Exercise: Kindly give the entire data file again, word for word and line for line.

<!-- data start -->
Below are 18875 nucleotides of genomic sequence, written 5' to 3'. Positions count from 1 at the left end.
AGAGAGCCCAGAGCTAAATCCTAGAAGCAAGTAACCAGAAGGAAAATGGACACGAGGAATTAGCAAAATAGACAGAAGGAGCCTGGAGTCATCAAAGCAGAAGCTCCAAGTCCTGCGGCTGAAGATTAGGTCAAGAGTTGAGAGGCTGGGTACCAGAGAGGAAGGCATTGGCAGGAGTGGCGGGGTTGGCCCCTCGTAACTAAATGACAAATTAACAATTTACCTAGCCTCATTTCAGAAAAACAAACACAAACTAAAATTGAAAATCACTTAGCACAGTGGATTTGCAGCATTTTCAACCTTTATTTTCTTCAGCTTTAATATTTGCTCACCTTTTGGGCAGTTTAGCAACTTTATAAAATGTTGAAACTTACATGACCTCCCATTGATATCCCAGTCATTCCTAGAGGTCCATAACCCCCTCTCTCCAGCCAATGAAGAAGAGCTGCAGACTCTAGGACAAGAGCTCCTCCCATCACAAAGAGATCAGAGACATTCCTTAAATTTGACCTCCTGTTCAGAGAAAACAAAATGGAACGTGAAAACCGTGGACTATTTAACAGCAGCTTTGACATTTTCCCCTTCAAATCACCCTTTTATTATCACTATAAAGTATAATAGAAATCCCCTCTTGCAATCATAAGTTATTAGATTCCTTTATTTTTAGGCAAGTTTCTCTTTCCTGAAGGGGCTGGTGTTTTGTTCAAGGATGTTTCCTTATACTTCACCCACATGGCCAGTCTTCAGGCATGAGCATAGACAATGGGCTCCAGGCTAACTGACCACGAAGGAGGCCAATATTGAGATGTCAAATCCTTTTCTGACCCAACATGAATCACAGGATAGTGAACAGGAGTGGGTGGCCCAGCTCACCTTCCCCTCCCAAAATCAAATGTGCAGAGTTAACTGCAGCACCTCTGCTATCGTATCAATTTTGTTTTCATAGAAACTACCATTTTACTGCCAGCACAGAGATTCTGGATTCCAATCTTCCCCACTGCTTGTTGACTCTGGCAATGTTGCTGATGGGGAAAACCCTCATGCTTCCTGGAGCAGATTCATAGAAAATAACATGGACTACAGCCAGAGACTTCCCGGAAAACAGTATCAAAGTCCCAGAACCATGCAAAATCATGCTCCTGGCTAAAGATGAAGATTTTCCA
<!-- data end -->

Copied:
Below are 18875 nucleotides of genomic sequence, written 5' to 3'. Positions count from 1 at the left end.
AGAGAGCCCAGAGCTAAATCCTAGAAGCAAGTAACCAGAAGGAAAATGGACACGAGGAATTAGCAAAATAGACAGAAGGAGCCTGGAGTCATCAAAGCAGAAGCTCCAAGTCCTGCGGCTGAAGATTAGGTCAAGAGTTGAGAGGCTGGGTACCAGAGAGGAAGGCATTGGCAGGAGTGGCGGGGTTGGCCCCTCGTAACTAAATGACAAATTAACAATTTACCTAGCCTCATTTCAGAAAAACAAACACAAACTAAAATTGAAAATCACTTAGCACAGTGGATTTGCAGCATTTTCAACCTTTATTTTCTTCAGCTTTAATATTTGCTCACCTTTTGGGCAGTTTAGCAACTTTATAAAATGTTGAAACTTACATGACCTCCCATTGATATCCCAGTCATTCCTAGAGGTCCATAACCCCCTCTCTCCAGCCAATGAAGAAGAGCTGCAGACTCTAGGACAAGAGCTCCTCCCATCACAAAGAGATCAGAGACATTCCTTAAATTTGACCTCCTGTTCAGAGAAAACAAAATGGAACGTGAAAACCGTGGACTATTTAACAGCAGCTTTGACATTTTCCCCTTCAAATCACCCTTTTATTATCACTATAAAGTATAATAGAAATCCCCTCTTGCAATCATAAGTTATTAGATTCCTTTATTTTTAGGCAAGTTTCTCTTTCCTGAAGGGGCTGGTGTTTTGTTCAAGGATGTTTCCTTATACTTCACCCACATGGCCAGTCTTCAGGCATGAGCATAGACAATGGGCTCCAGGCTAACTGACCACGAAGGAGGCCAATATTGAGATGTCAAATCCTTTTCTGACCCAACATGAATCACAGGATAGTGAACAGGAGTGGGTGGCCCAGCTCACCTTCCCCTCCCAAAATCAAATGTGCAGAGTTAACTGCAGCACCTCTGCTATCGTATCAATTTTGTTTTCATAGAAACTACCATTTTACTGCCAGCACAGAGATTCTGGATTCCAATCTTCCCCACTGCTTGTTGACTCTGGCAATGTTGCTGATGGGGAAAACCCTCATGCTTCCTGGAGCAGATTCATAGAAAATAACATGGACTACAGCCAGAGACTTCCCGGAAAACAGTATCAAAGTCCCAGAACCATGCAAAATCATGCTCCTGGCTAAAGATGAAGATTTTCCA